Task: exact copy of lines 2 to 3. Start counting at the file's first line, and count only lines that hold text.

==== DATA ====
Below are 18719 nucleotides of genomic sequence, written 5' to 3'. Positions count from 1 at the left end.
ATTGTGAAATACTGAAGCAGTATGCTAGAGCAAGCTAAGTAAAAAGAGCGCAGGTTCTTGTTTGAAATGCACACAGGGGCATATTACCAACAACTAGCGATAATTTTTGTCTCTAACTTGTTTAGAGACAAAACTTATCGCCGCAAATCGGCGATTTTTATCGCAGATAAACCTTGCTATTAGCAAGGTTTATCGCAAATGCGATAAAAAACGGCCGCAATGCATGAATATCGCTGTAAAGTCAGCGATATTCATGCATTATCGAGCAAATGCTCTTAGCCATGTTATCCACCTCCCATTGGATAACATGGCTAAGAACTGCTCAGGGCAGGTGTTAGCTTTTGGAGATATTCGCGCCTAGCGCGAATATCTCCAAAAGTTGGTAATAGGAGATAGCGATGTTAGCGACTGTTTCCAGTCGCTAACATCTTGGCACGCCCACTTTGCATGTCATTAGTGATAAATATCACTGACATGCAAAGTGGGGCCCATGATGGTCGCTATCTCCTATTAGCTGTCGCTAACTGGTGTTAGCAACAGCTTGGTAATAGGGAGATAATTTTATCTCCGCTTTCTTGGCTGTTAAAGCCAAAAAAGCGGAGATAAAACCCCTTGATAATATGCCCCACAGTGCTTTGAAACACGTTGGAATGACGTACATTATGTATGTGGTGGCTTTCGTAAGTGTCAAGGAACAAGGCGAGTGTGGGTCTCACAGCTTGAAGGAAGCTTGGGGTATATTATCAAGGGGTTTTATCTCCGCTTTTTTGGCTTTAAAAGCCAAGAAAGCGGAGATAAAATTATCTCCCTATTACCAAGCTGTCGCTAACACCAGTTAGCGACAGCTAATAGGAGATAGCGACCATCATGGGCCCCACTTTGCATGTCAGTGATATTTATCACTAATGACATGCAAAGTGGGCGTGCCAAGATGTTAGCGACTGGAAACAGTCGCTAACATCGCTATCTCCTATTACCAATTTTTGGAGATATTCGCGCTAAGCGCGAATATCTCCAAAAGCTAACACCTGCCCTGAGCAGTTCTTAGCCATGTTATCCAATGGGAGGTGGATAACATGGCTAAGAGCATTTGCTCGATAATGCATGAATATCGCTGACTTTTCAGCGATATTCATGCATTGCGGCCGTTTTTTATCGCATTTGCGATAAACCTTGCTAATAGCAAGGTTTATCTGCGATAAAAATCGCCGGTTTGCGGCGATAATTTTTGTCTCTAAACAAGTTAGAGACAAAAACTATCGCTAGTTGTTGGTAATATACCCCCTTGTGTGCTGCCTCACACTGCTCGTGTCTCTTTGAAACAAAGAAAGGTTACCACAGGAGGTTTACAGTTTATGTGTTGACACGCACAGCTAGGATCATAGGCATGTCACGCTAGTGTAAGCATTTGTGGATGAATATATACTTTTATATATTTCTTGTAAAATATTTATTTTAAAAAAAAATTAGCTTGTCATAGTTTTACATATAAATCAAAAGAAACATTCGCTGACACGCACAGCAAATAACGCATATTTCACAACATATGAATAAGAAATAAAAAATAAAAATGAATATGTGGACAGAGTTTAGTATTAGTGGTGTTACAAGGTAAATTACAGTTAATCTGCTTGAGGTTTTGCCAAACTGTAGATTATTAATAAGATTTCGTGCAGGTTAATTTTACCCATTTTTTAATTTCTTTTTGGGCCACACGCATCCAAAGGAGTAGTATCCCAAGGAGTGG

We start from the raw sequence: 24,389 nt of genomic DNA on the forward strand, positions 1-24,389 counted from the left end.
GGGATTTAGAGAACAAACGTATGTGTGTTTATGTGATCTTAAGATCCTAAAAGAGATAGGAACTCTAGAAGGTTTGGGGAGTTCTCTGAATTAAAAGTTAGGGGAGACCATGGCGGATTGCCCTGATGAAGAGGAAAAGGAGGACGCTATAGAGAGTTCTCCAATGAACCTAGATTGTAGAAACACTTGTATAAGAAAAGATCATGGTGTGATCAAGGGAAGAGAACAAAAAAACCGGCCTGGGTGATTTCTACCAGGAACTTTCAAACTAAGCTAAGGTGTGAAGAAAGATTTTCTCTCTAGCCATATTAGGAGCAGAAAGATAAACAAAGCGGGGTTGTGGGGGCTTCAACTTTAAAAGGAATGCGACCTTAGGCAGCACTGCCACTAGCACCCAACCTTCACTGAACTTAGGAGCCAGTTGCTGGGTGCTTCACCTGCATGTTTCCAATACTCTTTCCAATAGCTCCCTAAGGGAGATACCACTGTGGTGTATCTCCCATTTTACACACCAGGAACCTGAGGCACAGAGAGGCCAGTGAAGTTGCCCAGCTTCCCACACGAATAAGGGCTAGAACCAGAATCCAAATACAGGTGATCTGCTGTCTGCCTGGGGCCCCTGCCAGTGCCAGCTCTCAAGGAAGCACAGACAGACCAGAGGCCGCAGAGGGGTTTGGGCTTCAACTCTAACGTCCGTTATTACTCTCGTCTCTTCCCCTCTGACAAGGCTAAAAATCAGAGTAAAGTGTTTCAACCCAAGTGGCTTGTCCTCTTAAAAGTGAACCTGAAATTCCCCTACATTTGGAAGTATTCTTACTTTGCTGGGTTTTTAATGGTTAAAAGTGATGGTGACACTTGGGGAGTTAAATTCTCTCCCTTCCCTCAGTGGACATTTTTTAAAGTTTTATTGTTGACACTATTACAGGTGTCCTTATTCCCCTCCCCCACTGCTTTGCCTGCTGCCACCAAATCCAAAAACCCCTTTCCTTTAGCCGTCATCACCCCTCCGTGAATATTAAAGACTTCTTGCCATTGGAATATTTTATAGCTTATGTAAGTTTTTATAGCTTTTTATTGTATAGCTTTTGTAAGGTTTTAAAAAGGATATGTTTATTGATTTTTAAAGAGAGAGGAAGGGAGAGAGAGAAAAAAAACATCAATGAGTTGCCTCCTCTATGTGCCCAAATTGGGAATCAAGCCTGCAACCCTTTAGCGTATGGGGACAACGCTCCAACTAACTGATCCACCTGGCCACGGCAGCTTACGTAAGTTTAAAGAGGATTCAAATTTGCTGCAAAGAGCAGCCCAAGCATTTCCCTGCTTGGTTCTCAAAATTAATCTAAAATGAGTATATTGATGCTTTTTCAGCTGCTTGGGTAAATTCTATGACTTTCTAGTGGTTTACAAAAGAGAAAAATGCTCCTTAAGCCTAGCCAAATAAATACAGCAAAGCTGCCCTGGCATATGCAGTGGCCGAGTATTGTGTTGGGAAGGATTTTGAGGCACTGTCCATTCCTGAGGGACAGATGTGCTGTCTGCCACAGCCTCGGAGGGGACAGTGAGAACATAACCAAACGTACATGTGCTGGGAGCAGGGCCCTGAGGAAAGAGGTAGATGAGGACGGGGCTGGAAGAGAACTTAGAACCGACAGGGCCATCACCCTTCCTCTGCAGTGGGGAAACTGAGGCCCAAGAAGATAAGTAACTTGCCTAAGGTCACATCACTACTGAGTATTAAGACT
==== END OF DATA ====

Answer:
ATTGTGAAATACTGAAGCAGTATGCTAGAGCAAGCTAAGTAAAAAGAGCGCAGGTTCTTGTTTGAAATGCACACAGGGGCATATTACCAACAACTAGCGATAATTTTTGTCTCTAACTTGTTTAGAGACAAAACTTATCGCCGCAAATCGGCGATTTTTATCGCAGATAAACCTTGCTATTAGCAAGGTTTATCGCAAATGCGATAAAAAACGGCCGCAATGCATGAATATCGCTGTAAAGTCAGCGATATTCATGCATTATCGAGCAAATGCTCTTAGCCATGTTATCCACCTCCCATTGGATAACATGGCTAAGAACTGCTCAGGGCAGGTGTTAGCTTTTGGAGATATTCGCGCCTAGCGCGAATATCTCCAAAAGTTGGTAATAGGAGATAGCGATGTTAGCGACTGTTTCCAGTCGCTAACATCTTGGCACGCCCACTTTGCATGTCATTAGTGATAAATATCACTGACATGCAAAGTGGGGCCCATGATGGTCGCTATCTCCTATTAGCTGTCGCTAACTGGTGTTAGCAACAGCTTGGTAATAGGGAGATAATTTTATCTCCGCTTTCTTGGCTGTTAAAGCCAAAAAAGCGGAGATAAAACCCCTTGATAATATGCCCCACAGTGCTTTGAAACACGTTGGAATGACGTACATTATGTATGTGGTGGCTTTCGTAAGTGTCAAGGAACAAGGCGAGTGTGGGTCTCACAGCTTGAAGGAAGCTTGGGGTATATTATCAAGGGGTTTTATCTCCGCTTTTTTGGCTTTAAAAGCCAAGAAAGCGGAGATAAAATTATCTCCCTATTACCAAGCTGTCGCTAACACCAGTTAGCGACAGCTAATAGGAGATAGCGACCATCATGGGCCCCACTTTGCATGTCAGTGATATTTATCACTAATGACATGCAAAGTGGGCGTGCCAAGATGTTAGCGACTGGAAACAGTCGCTAACATCGCTATCTCCTATTACCAATTTTTGGAGATATTCGCGCTAAGCGCGAATATCTCCAAAAGCTAACACCTGCCCTGAGCAGTTCTTAGCCATGTTATCCAATGGGAGGTGGATAACATGGCTAAGAGCATTTGCTCGATAATGCATGAATATCGCTGACTTTTCAGCGATATTCATGCATTGCGGCCGTTTTTTATCGCATTTGCGATAAACCTTGCTAATAGCAAGGTTTATCTGCGATAAAAATCGCCGGTTTGCGGCGATAATTTTTGTCTCTAAACAAGTTAGAGACAAAAACTATCGCTAGTTGTTGGTAATATACCCCCTTGTGTGCTGCCTCACACTGCTCGTGTCTCTTTGAAACAAAGAAAGGTTACCACAGGAGGTTTACAGTTTATGTGTTGACACGCACAGCTAGGATCATAGGCATGTCACGCTAGTGTAAGCATTTGTGGATGAATATATACTTTTATATATTTCTTGTAAAATATTTATTTTAAAAAAAAATTAGCTTGTCATAGTTTTACATATAAATCAAAAGAAACATTCGCTGACACGCACAGCAAATAACGCATATTTCACAACATATGAATAAGAAATAAAAAATAAAAATGAATATGTGGACAGAGTTTAGTATTAGTGGTGTTACAAGGTAAATTACAGTTAATCTGCTTGAGGTTTTGCCAAACTGTAGATTATTAATAAGATTTCGTGCAGGTTAATTTTACCCATTTTTTAATTTCTTTTTGGGCCACACGCATCCAAAGGAGTAGTATCCCAAGGAGTGG

We start from the raw sequence: 24,389 nt of genomic DNA on the forward strand, positions 1-24,389 counted from the left end.